A War for Recognition

If I may use an analogy:

Obama’s Southeast Asia trip reminds me of a high school reunion–or what I perceive one to be like. While the U.S. sees the event as a presidential formality–a way of reuniting old acquainances who we hope are doing worse than us and will continue to envy us–some are taking the opportunity to prove themselves now, because they were never able to in the past.

But international politics are more complicated than that, although not any less annoying and juvenile.

Kashmir, a region that Obama isn’t even visiting, is strengthening its security against militants who are feared to cause havoc to get the President’s attention on a part of the world largely sought by three surrounding countries (India, China and Pakistan).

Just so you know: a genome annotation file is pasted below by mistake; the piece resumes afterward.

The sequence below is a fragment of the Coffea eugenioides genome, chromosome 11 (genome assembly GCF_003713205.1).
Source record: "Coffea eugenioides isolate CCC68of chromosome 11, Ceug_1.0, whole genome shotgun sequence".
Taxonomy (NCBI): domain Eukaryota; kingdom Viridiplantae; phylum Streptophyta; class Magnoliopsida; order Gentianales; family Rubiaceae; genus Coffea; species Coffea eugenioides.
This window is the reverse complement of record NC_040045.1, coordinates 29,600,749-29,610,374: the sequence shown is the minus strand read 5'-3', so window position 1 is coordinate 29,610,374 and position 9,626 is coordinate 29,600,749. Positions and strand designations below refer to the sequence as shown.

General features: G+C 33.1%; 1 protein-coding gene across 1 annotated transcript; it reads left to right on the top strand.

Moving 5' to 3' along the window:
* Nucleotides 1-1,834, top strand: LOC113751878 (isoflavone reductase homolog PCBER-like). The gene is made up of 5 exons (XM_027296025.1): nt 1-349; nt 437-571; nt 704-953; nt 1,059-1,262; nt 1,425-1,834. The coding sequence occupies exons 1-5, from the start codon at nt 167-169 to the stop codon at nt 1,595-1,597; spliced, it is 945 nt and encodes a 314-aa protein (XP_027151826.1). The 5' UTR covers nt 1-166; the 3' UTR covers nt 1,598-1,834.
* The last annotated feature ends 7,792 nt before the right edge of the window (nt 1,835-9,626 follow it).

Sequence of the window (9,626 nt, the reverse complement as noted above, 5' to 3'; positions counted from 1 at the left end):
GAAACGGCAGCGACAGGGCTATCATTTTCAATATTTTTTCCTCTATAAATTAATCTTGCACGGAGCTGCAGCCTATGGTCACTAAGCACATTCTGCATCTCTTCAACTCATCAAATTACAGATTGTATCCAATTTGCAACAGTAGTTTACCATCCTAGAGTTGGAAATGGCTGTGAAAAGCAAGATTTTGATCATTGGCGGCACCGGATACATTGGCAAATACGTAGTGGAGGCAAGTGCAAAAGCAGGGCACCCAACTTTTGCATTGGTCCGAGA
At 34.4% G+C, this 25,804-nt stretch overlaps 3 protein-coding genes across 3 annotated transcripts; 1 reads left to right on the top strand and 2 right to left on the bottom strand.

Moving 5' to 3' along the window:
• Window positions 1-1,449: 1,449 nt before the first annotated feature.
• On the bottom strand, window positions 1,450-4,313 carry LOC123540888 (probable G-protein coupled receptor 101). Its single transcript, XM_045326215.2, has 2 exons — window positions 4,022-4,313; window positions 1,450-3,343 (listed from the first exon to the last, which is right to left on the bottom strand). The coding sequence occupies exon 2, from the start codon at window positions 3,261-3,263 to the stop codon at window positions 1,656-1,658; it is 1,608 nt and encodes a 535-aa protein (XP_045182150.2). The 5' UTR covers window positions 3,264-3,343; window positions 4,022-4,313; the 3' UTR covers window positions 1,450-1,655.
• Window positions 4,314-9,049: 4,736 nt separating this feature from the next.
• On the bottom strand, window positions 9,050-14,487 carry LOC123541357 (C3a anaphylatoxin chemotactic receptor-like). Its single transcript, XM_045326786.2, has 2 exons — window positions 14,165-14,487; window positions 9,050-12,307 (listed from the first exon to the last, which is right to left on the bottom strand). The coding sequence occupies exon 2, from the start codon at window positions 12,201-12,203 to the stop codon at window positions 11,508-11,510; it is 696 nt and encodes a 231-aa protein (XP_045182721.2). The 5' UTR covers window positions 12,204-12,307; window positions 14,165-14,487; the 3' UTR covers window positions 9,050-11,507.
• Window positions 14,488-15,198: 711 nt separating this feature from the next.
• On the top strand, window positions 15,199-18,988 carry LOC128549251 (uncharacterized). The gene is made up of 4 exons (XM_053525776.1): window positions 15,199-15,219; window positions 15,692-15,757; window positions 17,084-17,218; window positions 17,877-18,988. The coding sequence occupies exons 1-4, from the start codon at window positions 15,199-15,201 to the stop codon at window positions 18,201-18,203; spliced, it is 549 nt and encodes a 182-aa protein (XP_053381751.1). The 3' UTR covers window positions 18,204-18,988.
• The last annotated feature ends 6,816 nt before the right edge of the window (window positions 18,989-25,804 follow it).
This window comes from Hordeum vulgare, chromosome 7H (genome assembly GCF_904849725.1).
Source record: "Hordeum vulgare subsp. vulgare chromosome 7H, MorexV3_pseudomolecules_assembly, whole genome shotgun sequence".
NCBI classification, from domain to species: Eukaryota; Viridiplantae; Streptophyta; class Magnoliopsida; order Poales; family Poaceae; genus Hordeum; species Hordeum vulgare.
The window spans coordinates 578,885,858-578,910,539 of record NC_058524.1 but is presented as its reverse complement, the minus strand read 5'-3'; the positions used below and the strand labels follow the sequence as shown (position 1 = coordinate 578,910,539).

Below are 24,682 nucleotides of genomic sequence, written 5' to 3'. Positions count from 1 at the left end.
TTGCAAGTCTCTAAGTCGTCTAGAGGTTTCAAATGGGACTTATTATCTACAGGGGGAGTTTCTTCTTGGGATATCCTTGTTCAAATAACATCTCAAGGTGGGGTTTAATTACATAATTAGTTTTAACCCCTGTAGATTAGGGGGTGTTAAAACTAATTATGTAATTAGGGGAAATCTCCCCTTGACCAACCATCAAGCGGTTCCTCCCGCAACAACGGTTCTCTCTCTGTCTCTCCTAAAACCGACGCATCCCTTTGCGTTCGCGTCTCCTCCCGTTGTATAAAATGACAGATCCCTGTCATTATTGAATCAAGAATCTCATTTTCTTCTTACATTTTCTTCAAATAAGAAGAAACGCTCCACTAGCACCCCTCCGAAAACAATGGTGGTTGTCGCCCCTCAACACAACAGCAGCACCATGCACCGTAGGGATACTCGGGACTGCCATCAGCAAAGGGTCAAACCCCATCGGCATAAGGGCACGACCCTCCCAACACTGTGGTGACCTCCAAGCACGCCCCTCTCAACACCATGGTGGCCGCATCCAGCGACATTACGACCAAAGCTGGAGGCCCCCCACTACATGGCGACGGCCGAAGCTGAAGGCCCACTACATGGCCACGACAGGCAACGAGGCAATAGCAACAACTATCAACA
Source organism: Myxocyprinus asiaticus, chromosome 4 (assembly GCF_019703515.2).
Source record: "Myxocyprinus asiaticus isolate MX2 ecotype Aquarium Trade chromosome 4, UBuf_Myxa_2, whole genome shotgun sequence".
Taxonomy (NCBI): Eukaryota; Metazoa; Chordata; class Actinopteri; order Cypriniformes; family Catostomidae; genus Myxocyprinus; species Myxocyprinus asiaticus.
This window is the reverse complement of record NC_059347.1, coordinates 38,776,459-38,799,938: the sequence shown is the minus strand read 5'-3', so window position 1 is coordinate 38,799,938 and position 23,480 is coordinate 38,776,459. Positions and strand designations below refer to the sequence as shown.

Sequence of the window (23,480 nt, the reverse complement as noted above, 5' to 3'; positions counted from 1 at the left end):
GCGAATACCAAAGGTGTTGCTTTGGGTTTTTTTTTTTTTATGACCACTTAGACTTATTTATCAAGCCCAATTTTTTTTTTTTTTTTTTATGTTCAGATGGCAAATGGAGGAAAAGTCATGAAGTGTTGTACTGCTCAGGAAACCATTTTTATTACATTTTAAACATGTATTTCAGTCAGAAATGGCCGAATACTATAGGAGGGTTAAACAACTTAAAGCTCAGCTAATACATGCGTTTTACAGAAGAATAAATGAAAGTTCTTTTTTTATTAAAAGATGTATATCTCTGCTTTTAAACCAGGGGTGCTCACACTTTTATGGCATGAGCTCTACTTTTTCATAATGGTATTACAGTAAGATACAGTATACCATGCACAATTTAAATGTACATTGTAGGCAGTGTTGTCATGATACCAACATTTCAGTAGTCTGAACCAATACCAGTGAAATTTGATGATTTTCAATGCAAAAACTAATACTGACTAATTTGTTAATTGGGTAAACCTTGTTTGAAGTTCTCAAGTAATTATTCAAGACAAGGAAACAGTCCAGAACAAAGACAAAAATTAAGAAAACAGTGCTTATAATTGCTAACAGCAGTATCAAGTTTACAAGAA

And strenthening security actually means causing more war by region officials as sort of a preemeptive strike against what militants might do with Obama’s visit. So while his trip’s purpose is to talk to officials from the surrounding region, it also seems to be a cause for war. Because in order to protect the idea of peace, you need to kill those who threaten it. It’s the catch-22 of peace.

Read the article here.

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